The current MapReduce implementation of the MDS algorithm handles only the matrix multiplication in the MapReduce style. However, I believe that we can come up with a different algorithm which will allow most of the computations performed in MDS to be performed using MapReduce. This will reduce the amount of data that needs to be held in-memory by the master program allowing the MDS program to handle larger problems utilizing the total memory available in the distributed setting.

Wednesday, August 20, 2008

Hadoop as a Batch Job using PBS

During my previous data analyses using Hadoop and CGL-MapReduce I had to use the compute resources accessible via a job queue. For this purpose I used the Quarry cluster @ Indiana University which support batch job submissions via Portable Batch System(PBS). I contacted one of the system administrators of the Quarry (George Wm Turner) and he point me to the Hadoop On Demand (HOD) project of Apache which mainly try to solve the problem that I am facing.

We gave HOD a serious try but could not get it working the way we wanted. What we tried was to install HOD in set of nodes and let users to use it on demand via a job queue. This option simply did not work for multiple users, since the configurations options for the file system overlap between the users causing only one user to use Hadoop at a given time.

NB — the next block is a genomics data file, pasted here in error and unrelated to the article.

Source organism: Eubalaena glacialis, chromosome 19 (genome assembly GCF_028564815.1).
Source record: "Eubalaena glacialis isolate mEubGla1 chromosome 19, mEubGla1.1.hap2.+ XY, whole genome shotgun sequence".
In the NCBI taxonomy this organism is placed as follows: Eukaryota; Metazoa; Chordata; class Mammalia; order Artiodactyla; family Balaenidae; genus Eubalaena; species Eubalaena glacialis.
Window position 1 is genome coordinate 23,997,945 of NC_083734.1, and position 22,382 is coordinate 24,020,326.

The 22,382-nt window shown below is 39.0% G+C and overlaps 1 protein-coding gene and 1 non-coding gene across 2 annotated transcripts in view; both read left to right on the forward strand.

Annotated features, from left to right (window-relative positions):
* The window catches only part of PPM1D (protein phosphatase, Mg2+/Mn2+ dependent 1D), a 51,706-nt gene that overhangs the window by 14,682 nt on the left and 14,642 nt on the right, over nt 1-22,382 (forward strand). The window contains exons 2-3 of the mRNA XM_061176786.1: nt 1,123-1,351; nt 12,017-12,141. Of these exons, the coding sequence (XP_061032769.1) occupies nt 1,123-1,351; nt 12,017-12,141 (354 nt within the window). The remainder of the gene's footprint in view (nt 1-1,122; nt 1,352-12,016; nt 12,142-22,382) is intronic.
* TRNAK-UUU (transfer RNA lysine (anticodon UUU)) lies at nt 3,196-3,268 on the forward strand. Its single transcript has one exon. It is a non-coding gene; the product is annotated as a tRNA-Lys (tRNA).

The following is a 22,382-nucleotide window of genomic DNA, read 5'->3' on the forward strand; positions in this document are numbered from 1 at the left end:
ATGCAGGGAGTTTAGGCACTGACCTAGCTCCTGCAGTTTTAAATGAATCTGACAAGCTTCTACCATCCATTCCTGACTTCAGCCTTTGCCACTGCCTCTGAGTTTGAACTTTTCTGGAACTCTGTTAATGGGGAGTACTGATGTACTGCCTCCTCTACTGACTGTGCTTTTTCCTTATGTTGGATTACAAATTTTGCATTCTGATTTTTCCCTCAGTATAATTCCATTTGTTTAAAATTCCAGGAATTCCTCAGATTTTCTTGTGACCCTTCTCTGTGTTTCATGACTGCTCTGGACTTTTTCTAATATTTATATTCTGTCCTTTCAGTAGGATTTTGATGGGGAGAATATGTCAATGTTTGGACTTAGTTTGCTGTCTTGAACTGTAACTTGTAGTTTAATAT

With this situation, I decided to give it a try to start Hadoop dynamically using PBS. The task the script should perform is as follows.

1. Identify the master node
2. Identify the slave nodes
3. Update $HADOOP_HOME/conf/masters and$HADOOP_HOME/conf/slaves files
4. UPdate the $HADOOP_HOME/conf/hadoop-site.xml 5. Cleanup any hadoop file system specific directories created in previous runs 6. Format a new Hadoop Distribtued File System (HDFS) 7. Start Hadoop daemons 8. Execute the map-reduce computation 9. Stop Daemons 10. Stop HDFS Although the list is bit long, most of the tasks are straigt forward to perfom in a shell script. The first problem I face is finding the IP addresses of the nodes. PBS passes this information via the variable PBS_NODEFILE. However, in a multi-core and multi-processor systems the PBS_NODEFILE contains multiple entries of the same node depending on the numebr of processors we requested in each node. So I have to find the "SET" of IP addresses eliminating the duplicates. Then have to update the configuration files depending on this information. So I decided to use a Java program to do the job (with my shell script knowledge I could not find an easy way to do a "SET" operation) Once I have this simple Java file to perform the steps 1 -4 the rest is straightforward. Here is my PBS script and I the link after the script will show you the simple Java program which update the configuration files. ---------------------------------------------------------- #!/bin/bash #PBS -l nodes=5:ppn=8 #PBS -l walltime=01:00:00 #PBS -N hdhep #PBS -q hod java -cp ~/hadoop_root/bin HadoopConfig$PBS_NODEFILE ~/hadoop-0.17.0/conf

for line in cat $PBS_NODEFILE;do echo$line